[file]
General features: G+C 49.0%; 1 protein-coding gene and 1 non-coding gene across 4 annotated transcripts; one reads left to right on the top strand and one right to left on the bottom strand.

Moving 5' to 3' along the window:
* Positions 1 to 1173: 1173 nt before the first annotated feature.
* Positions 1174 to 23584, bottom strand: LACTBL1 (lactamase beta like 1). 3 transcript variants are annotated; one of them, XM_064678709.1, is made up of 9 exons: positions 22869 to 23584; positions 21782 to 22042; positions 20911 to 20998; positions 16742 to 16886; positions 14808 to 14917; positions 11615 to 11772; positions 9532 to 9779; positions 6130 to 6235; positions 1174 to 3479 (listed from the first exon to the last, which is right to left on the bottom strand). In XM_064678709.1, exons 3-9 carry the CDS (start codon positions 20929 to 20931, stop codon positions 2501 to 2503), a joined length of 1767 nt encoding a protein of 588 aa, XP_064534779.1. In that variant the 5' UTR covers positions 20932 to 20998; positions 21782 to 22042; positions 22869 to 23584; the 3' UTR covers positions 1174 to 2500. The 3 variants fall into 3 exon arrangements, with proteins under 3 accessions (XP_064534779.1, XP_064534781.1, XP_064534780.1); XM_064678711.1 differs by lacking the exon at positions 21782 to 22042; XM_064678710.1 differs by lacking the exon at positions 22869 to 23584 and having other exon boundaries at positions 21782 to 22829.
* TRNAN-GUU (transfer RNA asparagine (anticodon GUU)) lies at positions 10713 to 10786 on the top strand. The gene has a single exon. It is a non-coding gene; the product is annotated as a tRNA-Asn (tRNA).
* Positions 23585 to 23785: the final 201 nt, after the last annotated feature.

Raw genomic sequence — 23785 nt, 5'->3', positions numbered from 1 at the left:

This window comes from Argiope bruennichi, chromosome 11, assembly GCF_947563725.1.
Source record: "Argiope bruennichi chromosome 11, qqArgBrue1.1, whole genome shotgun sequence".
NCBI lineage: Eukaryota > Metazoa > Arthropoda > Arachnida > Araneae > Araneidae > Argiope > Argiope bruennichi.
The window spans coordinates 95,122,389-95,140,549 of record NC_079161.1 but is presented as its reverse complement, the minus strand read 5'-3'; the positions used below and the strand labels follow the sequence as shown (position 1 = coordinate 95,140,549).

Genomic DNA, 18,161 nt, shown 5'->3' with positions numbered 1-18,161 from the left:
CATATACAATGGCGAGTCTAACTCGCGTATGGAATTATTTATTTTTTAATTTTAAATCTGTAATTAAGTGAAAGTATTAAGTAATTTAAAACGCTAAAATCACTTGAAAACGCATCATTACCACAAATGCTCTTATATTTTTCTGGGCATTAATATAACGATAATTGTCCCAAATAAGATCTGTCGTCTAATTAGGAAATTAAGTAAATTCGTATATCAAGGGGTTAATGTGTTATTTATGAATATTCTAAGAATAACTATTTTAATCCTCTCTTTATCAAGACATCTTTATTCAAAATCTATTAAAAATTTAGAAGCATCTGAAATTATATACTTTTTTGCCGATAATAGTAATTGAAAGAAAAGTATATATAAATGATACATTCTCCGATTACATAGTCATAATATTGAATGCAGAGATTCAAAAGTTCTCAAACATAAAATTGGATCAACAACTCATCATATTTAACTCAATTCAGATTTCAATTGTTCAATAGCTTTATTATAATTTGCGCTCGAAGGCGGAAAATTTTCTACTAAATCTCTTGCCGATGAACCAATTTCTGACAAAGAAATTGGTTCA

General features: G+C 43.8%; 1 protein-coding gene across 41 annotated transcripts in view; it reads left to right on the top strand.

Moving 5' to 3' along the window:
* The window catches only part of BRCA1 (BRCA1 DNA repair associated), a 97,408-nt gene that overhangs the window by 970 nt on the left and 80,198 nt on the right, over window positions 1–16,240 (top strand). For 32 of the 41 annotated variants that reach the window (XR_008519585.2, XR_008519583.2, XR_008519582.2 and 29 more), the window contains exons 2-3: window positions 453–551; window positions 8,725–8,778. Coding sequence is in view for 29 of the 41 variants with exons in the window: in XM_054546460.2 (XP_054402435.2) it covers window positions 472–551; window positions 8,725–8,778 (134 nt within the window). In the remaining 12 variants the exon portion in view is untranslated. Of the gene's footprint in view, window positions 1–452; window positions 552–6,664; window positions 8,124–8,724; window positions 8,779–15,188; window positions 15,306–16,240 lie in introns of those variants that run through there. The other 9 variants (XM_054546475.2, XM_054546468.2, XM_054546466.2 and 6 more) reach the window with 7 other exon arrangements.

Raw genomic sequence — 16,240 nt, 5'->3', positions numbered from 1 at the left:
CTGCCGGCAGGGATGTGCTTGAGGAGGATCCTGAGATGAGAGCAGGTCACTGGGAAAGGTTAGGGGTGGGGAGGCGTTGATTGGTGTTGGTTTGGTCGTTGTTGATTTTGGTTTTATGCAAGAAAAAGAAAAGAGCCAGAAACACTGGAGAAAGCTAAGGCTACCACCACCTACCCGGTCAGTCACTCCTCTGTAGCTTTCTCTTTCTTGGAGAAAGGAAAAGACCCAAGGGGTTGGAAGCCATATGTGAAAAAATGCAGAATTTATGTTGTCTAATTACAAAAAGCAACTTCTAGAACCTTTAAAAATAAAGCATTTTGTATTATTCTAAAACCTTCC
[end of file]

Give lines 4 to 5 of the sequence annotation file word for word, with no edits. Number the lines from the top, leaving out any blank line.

* Positions 1174 to 23584, bottom strand: LACTBL1 (lactamase beta like 1). 3 transcript variants are annotated; one of them, XM_064678709.1, is made up of 9 exons: positions 22869 to 23584; positions 21782 to 22042; positions 20911 to 20998; positions 16742 to 16886; positions 14808 to 14917; positions 11615 to 11772; positions 9532 to 9779; positions 6130 to 6235; positions 1174 to 3479 (listed from the first exon to the last, which is right to left on the bottom strand). In XM_064678709.1, exons 3-9 carry the CDS (start codon positions 20929 to 20931, stop codon positions 2501 to 2503), a joined length of 1767 nt encoding a protein of 588 aa, XP_064534779.1. In that variant the 5' UTR covers positions 20932 to 20998; positions 21782 to 22042; positions 22869 to 23584; the 3' UTR covers positions 1174 to 2500. The 3 variants fall into 3 exon arrangements, with proteins under 3 accessions (XP_064534779.1, XP_064534781.1, XP_064534780.1); XM_064678711.1 differs by lacking the exon at positions 21782 to 22042; XM_064678710.1 differs by lacking the exon at positions 22869 to 23584 and having other exon boundaries at positions 21782 to 22829.
* TRNAN-GUU (transfer RNA asparagine (anticodon GUU)) lies at positions 10713 to 10786 on the top strand. The gene has a single exon. It is a non-coding gene; the product is annotated as a tRNA-Asn (tRNA).